Its mentioned in several books that a satellite launched with a velocity less than the escape velocity and other than the critical velocity will follow an elliptical orbit. However I can't find a derivation of its equation of trajectory.


1 Answer 1


This problem is most easily done in polar coordinates. In polar coordinates, the Newtonian gravity is given by $$\mathbf{g} = -\frac{GM}{r^2} \mathbf{\hat{r}}$$

Applying Newton's Second Law in polar coordinates gives two differential equations: one radial and one angular: $$\ddot{r} - r \dot{\theta}^2 = -\frac{GM}{r^2} \tag {1}$$ $$r \ddot{\theta} + 2 \dot r \dot \theta = 0 \tag{2}$$

Multiplying $(2)$ by $r$, we observe that $r^2 \dot \theta = h$ is a constant. This is really just a result of conservation of angular momentum, as there is no force in the angular direction. $h$ is nothing more than the specific angular momentum of the orbiting body.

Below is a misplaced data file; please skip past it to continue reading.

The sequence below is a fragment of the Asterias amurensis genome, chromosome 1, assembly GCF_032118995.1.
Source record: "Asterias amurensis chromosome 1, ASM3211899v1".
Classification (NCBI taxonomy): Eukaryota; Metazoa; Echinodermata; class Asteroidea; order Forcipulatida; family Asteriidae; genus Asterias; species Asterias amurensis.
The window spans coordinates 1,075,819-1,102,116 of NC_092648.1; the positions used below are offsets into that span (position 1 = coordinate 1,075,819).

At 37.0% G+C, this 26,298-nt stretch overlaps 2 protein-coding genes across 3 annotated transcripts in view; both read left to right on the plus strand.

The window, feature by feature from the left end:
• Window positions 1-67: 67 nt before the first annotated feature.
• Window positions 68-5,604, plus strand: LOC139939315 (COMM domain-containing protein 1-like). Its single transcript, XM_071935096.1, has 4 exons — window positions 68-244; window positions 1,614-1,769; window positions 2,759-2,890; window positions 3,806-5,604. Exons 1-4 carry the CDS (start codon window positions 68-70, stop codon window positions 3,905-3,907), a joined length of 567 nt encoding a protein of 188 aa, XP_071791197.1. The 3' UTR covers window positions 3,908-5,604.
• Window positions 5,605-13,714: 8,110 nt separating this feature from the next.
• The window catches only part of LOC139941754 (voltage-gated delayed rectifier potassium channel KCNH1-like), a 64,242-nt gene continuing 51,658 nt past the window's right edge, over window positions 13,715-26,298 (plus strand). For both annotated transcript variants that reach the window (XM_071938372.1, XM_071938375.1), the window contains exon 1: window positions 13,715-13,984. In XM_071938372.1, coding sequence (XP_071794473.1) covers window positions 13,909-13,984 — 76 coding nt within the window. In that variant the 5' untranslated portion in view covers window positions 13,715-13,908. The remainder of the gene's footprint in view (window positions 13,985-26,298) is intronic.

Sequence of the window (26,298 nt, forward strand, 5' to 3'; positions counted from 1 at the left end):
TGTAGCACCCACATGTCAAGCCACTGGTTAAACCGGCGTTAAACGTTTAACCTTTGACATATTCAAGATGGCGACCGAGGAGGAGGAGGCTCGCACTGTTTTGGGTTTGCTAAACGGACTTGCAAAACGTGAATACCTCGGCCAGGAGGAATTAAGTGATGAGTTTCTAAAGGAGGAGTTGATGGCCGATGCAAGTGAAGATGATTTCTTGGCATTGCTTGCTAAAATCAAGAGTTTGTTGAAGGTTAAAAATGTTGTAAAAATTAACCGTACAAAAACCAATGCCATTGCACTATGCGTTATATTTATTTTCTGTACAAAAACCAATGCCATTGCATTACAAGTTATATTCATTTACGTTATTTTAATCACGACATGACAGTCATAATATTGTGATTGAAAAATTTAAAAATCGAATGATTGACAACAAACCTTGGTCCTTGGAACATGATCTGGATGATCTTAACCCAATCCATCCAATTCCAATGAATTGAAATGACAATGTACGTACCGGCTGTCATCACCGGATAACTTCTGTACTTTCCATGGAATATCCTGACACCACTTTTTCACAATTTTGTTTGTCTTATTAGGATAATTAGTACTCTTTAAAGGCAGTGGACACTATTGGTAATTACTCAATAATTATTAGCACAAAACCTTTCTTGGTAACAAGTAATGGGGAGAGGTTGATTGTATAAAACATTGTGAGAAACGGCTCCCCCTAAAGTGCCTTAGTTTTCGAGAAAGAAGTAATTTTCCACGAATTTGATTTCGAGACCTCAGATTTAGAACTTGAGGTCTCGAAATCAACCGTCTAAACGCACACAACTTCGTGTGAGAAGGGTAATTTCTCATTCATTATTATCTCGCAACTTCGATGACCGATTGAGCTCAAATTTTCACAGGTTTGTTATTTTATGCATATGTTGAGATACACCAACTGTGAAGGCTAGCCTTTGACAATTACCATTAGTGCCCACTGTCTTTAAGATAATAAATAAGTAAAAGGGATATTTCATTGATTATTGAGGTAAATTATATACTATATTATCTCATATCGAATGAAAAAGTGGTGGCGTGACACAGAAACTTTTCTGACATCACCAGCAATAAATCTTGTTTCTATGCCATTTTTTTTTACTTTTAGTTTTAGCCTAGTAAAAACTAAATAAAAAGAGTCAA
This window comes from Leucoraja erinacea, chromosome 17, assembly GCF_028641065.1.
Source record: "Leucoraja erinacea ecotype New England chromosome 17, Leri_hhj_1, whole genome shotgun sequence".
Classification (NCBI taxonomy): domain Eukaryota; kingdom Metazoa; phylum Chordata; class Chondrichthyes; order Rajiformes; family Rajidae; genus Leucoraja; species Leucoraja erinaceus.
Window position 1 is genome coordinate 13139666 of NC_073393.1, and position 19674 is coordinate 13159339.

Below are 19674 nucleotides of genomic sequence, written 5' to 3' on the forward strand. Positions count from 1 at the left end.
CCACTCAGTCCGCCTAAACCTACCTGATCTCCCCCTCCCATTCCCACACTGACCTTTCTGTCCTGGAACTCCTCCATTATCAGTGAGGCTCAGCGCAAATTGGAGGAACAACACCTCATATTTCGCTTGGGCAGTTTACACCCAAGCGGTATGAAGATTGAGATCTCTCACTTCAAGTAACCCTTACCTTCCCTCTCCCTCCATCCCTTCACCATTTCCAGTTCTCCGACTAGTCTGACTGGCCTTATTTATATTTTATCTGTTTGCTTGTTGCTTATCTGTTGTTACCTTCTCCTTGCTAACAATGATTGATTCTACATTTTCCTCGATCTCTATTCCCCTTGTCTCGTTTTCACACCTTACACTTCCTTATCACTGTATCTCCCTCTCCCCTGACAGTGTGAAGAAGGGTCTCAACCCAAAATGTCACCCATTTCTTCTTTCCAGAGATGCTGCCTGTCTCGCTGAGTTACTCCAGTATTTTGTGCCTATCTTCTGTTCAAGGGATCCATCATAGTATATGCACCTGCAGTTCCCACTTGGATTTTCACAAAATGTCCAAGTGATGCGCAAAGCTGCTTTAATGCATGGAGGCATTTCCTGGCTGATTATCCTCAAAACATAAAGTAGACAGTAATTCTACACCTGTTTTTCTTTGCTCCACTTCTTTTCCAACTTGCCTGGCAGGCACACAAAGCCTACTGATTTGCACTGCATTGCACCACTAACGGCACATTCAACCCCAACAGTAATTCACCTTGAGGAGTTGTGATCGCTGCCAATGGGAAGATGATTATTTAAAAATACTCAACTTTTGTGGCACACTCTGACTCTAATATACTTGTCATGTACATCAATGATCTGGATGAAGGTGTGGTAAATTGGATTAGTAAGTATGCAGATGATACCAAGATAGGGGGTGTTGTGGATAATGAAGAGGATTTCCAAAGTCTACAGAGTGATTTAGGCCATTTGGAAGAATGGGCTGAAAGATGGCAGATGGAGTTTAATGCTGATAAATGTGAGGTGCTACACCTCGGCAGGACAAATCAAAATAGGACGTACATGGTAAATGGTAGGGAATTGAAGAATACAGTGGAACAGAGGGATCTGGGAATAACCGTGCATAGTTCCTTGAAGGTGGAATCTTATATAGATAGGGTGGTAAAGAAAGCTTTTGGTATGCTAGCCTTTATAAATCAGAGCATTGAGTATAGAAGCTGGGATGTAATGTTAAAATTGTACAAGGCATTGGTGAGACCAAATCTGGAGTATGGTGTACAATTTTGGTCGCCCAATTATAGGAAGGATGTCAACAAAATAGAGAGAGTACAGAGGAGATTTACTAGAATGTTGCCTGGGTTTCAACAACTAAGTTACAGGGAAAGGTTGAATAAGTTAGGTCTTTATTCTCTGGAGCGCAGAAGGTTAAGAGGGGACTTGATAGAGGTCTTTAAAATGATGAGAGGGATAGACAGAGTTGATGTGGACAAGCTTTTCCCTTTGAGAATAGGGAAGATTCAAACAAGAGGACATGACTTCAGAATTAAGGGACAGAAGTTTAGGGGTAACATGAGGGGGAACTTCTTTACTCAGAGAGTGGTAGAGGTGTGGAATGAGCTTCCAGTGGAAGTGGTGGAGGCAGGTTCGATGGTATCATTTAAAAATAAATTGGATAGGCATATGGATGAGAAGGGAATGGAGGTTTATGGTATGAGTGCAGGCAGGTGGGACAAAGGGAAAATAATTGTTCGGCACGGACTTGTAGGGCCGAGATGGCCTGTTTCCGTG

By substituting $u = 1/r$ into $(1)$ and $(2)$ and solving, it can be shown that $$\frac{\text{d}^2u}{\text{d} \theta^2} + u= \frac{GM}{h^2}$$ This can then be solved to obtain$$r=\frac{h^2}{GM (1+e \cos (\theta - \theta_0))}$$ where $e$ is the eccentricity.

This is the equation we were looking for: a conic section. $e =0$ gives a circle, $0 \lt e \lt 1$ gives an ellipse, $e=1$ gives a parabola, and $e \gt 1$ gives a hyperbola.

  • $\begingroup$ Note : $h^{2} = r^{2}\theta^{\dot} = r_{0}v_{0}$ where $r_{0}$ and $v_{0}$ are the initial distance from the central body and initial speed respectively. $\endgroup$ Apr 1, 2023 at 8:54

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